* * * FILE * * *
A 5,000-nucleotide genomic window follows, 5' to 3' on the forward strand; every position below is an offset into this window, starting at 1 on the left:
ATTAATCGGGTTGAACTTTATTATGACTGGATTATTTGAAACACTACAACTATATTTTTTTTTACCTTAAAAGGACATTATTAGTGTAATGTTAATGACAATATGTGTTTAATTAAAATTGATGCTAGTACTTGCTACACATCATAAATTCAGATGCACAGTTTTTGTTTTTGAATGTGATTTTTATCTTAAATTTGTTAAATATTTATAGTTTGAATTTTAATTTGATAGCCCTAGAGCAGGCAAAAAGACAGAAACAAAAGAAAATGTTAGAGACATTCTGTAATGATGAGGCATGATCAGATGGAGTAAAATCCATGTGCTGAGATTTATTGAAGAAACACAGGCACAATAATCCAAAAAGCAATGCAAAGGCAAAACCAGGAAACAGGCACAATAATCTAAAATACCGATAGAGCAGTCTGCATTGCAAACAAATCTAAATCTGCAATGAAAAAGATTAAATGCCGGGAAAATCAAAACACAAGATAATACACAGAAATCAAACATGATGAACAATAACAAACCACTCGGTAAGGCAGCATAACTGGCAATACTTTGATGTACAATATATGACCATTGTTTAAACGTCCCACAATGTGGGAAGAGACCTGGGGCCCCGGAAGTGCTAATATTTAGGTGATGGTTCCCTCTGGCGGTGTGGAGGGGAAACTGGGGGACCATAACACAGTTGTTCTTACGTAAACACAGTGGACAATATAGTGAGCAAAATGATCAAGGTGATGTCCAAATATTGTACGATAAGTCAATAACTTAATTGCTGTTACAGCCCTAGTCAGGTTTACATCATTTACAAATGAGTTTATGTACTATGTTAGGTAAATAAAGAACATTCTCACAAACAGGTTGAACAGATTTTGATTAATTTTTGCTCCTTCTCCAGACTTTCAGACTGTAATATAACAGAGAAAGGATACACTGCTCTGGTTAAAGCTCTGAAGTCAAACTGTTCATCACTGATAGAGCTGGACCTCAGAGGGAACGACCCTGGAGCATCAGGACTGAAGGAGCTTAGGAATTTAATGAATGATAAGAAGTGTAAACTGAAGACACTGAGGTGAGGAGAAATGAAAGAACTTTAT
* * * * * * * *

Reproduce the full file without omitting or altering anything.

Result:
A 5,000-nucleotide genomic window follows, 5' to 3' on the forward strand; every position below is an offset into this window, starting at 1 on the left:
ATTAATCGGGTTGAACTTTATTATGACTGGATTATTTGAAACACTACAACTATATTTTTTTTTACCTTAAAAGGACATTATTAGTGTAATGTTAATGACAATATGTGTTTAATTAAAATTGATGCTAGTACTTGCTACACATCATAAATTCAGATGCACAGTTTTTGTTTTTGAATGTGATTTTTATCTTAAATTTGTTAAATATTTATAGTTTGAATTTTAATTTGATAGCCCTAGAGCAGGCAAAAAGACAGAAACAAAAGAAAATGTTAGAGACATTCTGTAATGATGAGGCATGATCAGATGGAGTAAAATCCATGTGCTGAGATTTATTGAAGAAACACAGGCACAATAATCCAAAAAGCAATGCAAAGGCAAAACCAGGAAACAGGCACAATAATCTAAAATACCGATAGAGCAGTCTGCATTGCAAACAAATCTAAATCTGCAATGAAAAAGATTAAATGCCGGGAAAATCAAAACACAAGATAATACACAGAAATCAAACATGATGAACAATAACAAACCACTCGGTAAGGCAGCATAACTGGCAATACTTTGATGTACAATATATGACCATTGTTTAAACGTCCCACAATGTGGGAAGAGACCTGGGGCCCCGGAAGTGCTAATATTTAGGTGATGGTTCCCTCTGGCGGTGTGGAGGGGAAACTGGGGGACCATAACACAGTTGTTCTTACGTAAACACAGTGGACAATATAGTGAGCAAAATGATCAAGGTGATGTCCAAATATTGTACGATAAGTCAATAACTTAATTGCTGTTACAGCCCTAGTCAGGTTTACATCATTTACAAATGAGTTTATGTACTATGTTAGGTAAATAAAGAACATTCTCACAAACAGGTTGAACAGATTTTGATTAATTTTTGCTCCTTCTCCAGACTTTCAGACTGTAATATAACAGAGAAAGGATACACTGCTCTGGTTAAAGCTCTGAAGTCAAACTGTTCATCACTGATAGAGCTGGACCTCAGAGGGAACGACCCTGGAGCATCAGGACTGAAGGAGCTTAGGAATTTAATGAATGATAAGAAGTGTAAACTGAAGACACTGAGGTGAGGAGAAATGAAAGAACTTTAT